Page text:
Traditionally you had to create DOM elements to test a directive but by shifting our focus to components, writing unit tests got a lot easier using $componentController within ngMocks. We can now test our component's controller with an easy to use API that does not require us to spin up any DOM elements to do so. In this lesson, we will see how our ES6 tests are transpiled, learn how to test a component using $componentController and talk about how to simulate lifecycle hooks.
Managing state is one of the hardest things to do in any application. Angular 2 tackles this problem by making it easy to implement a reactive, uni-directional data flow that favor immutable operations. We are moving in the right direction in Angular 1 by moving our state and logic to models but invariably this raises a question. If we are moving to an immutable world, how do you manage mutable operations like forms in Angular? In this lesson, we are going to learn a surprisingly simple technique to isolate state mutations within a component using component lifecycle hooks.
Angular 2 introduces the concept of inputs and outputs as a mechanism for components to communicate. The most significant advantage of this is that we can create presentation components that are void of any imperative logic as they rely entirely on their parent container component. We will learn how to create inputs and outputs in Angular 1 using isolated scope and the component binding syntax.
In Angular, our controllers should be small and focused on the view that it is controlling. We accomplish this by moving as much logic and state as we can into models. Angular 2 introduced observables and async pipes which make it easy to manage state and communicate that directly to our templates.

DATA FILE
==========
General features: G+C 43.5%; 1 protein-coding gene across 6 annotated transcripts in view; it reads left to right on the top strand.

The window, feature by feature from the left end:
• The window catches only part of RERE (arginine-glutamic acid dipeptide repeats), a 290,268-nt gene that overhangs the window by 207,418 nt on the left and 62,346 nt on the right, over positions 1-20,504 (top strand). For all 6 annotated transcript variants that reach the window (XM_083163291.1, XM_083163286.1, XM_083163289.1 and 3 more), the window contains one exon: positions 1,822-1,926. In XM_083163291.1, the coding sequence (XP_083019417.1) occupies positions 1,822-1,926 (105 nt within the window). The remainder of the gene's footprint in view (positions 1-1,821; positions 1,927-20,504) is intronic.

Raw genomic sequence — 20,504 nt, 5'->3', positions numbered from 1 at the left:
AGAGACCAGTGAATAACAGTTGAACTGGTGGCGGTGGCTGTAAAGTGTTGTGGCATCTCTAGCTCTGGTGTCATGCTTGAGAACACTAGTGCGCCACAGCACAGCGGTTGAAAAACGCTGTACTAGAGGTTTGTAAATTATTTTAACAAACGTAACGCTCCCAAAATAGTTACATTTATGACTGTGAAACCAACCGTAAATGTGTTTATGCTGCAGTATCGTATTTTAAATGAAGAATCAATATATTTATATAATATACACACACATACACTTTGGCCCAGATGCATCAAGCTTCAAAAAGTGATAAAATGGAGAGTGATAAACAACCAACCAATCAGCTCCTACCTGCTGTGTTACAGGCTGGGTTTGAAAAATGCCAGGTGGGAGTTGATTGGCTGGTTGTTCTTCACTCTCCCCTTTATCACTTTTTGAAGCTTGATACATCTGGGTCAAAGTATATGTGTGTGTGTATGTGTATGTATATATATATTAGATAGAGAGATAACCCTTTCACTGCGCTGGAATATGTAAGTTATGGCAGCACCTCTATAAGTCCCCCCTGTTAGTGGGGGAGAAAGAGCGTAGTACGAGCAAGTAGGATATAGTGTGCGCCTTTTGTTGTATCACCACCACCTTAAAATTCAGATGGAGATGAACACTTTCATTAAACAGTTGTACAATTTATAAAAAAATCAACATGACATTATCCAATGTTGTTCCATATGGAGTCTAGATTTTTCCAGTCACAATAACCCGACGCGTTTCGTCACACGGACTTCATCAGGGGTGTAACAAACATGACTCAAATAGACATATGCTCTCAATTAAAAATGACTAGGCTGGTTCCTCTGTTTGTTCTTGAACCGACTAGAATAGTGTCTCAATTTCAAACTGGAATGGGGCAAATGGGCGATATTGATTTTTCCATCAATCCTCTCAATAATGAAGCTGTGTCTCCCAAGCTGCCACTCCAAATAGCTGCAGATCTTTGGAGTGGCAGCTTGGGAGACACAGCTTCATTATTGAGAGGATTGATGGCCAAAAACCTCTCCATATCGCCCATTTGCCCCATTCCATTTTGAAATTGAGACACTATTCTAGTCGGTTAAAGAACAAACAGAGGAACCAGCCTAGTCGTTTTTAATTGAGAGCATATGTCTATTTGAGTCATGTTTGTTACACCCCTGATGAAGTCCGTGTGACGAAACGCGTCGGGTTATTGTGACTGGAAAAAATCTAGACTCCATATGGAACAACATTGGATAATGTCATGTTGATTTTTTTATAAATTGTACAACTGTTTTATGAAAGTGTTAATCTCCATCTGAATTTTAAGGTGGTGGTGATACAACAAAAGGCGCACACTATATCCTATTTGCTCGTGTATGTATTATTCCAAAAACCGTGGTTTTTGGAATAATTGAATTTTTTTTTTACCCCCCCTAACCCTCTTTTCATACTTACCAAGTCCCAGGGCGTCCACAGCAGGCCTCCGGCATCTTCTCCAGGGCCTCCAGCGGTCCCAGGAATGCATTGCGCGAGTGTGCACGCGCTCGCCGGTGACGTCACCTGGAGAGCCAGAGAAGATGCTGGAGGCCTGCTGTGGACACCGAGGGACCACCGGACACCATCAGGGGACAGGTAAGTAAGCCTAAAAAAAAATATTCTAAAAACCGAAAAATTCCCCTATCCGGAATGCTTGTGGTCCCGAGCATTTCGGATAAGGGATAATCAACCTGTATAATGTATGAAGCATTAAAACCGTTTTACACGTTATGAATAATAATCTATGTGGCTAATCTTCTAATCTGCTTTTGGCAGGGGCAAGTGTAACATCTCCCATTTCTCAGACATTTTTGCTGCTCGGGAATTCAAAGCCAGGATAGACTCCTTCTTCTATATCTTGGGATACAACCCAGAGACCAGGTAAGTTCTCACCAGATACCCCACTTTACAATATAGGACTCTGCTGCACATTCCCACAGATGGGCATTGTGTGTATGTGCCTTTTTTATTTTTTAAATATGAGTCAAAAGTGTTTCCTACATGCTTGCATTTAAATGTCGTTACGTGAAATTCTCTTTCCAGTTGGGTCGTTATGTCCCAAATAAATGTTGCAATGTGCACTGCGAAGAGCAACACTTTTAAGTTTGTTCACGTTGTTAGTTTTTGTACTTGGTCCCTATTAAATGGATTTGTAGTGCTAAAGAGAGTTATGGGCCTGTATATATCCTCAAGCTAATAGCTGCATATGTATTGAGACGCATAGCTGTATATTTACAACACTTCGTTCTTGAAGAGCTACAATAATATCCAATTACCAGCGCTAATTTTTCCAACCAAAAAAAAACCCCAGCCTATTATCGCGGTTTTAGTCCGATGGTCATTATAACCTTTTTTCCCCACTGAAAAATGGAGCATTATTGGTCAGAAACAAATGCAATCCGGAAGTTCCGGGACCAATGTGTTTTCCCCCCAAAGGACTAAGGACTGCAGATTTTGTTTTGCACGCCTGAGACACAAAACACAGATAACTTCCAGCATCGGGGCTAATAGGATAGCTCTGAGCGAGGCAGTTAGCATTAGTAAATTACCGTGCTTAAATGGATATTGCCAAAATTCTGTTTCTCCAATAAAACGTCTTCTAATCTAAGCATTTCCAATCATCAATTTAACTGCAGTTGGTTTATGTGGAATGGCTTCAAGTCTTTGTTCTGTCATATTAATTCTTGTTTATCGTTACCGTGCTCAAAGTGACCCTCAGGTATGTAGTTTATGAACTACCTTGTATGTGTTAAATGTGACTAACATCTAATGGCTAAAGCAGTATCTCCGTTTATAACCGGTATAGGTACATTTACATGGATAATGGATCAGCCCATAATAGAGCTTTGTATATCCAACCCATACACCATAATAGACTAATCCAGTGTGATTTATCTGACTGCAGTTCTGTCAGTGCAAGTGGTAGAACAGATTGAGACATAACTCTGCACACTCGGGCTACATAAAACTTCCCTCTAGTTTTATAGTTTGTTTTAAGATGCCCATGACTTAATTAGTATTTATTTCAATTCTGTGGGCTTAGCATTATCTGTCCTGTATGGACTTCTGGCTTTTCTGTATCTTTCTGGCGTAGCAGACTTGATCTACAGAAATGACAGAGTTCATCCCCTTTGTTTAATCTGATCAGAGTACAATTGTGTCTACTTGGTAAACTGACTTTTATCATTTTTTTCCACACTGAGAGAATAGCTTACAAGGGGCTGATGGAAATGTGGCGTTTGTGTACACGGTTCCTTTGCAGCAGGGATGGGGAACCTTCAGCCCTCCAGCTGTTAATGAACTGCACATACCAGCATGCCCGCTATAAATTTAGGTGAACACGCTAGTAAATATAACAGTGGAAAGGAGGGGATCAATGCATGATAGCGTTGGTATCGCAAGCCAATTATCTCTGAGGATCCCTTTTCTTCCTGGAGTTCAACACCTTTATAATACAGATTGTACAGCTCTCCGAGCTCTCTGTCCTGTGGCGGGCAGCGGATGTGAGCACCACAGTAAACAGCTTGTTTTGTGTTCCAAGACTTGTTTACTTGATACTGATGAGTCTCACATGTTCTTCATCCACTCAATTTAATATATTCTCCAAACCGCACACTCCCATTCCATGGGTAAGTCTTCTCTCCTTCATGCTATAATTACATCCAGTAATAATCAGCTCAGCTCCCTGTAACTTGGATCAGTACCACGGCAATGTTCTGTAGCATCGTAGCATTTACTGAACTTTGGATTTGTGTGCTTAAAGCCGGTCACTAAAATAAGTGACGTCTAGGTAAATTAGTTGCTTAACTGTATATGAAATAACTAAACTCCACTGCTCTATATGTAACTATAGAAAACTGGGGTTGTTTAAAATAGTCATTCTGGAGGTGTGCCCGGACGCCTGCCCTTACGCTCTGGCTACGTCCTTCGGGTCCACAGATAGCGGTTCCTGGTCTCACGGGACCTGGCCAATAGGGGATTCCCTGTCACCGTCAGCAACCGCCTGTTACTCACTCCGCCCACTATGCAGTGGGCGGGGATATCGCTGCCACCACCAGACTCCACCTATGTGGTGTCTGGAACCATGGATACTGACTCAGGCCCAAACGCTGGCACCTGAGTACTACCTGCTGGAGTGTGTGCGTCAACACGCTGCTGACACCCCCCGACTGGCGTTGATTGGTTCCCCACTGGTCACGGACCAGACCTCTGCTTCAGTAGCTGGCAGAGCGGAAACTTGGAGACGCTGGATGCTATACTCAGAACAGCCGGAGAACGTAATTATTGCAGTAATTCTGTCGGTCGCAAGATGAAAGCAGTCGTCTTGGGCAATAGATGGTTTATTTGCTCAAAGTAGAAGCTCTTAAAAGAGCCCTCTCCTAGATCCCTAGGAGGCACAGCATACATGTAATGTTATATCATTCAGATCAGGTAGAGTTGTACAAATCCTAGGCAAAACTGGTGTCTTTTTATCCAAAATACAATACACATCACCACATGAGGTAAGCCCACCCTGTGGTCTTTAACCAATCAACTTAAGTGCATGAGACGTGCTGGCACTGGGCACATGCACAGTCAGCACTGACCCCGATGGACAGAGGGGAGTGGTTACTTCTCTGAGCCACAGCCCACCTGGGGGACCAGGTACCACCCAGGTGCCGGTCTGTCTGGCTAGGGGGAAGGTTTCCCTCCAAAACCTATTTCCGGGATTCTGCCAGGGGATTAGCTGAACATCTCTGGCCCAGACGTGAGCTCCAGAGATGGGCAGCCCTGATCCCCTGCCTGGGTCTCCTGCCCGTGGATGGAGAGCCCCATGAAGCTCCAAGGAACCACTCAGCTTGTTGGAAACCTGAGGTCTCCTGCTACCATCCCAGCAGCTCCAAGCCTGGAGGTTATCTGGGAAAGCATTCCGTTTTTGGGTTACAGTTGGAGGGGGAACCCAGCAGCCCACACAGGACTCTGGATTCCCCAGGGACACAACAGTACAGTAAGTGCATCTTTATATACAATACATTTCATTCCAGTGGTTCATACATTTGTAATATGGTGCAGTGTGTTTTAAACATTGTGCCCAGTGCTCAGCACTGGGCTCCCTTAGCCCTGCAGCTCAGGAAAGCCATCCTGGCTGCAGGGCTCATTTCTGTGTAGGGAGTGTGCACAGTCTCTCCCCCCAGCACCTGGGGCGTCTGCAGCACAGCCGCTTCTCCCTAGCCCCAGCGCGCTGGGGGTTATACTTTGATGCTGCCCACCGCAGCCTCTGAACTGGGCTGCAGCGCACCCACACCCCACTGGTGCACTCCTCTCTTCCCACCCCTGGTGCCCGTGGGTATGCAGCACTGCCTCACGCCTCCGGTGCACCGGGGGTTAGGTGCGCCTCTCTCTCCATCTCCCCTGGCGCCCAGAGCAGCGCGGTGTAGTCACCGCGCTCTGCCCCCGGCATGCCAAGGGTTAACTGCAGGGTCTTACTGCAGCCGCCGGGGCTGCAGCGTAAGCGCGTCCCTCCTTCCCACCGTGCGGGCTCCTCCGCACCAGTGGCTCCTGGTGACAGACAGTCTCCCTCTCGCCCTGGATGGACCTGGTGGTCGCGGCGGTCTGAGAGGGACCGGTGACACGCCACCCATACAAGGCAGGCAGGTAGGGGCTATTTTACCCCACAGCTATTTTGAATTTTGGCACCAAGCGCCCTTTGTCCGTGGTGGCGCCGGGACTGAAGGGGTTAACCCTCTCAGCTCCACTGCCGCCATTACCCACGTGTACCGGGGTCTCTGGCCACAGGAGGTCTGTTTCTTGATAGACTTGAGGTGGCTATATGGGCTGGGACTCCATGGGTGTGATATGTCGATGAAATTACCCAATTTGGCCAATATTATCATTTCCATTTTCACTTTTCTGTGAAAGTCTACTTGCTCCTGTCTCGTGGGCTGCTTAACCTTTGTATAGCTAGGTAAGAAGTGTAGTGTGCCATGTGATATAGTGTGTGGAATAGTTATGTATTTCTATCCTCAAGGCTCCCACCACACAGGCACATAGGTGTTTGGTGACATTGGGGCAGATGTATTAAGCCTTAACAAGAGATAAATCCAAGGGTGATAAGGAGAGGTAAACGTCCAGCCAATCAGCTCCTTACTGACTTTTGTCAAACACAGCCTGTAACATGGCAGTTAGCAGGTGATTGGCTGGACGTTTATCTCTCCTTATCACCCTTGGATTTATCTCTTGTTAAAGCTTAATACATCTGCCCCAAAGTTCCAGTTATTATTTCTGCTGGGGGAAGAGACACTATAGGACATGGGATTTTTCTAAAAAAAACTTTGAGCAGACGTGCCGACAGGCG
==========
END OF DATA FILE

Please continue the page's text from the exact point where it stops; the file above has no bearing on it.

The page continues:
We can start to point our Angular 1 applications in that direction by binding to our models directly from within our controllers. In this lesson, we will see a simple example of this technique and a slightly more advanced case where we lose the lexical reference to the
Angular 2 leverages new language features in ES6 and TypeScript so that we can organize and express our ideas better. By writing our Angular 1.x application in ES6, we can create a surprising resemblance to an Angular 2 application. To do this, we need to set up Webpack and Gulp to convert our code into something the browser can safely understand. In this lesson, we will learn how to configure Webpack to process our source code and then hook it into Gulp as part of our build system.
In Angular, we want to keep our controllers lightweight and specific to the view that it is controlling. To accomplish this, we are going to refactor our categories collection into a CategoriesModel. A recurring theme in Angular 2 is that everything is "just a class". When we create our controllers and services in an Angular 2 style, they are also "just a class". We will see this in action as we convert our controller almost verbatim into a service.
In this lesson, we are going to talk about dependency injection in an Angular application in ES6. There is a gotcha that I want to point out that most people will run into especially if they have not spent a lot of time using a classical language. We will start with a contrived example and then anchor it back into our application when we modify our CategoriesModel to use the $q service to return a promise.
The simplest version of a component in Angular 2 is nothing more than a container for a template. When we need to introduce imperative logic into our component, we do that via an ES6 class. We accomplish the exact same thing in Angular 1.x by using an ES6 class to serve as a controller for a component. In this lesson, we will examine an Angular 2 component to establish the pattern and then illustrate the similarity as we build out our own controller in ES6.
An Angular 2 cornerstone is component driven architecture and how we divide up our features into self-contained components and then fit them together. In this lesson, we will cover the basic structure of a component in an Angular 2 style as we build one from the ground up. Equally important, we will see how to integrate it into our application by adding it to our root component.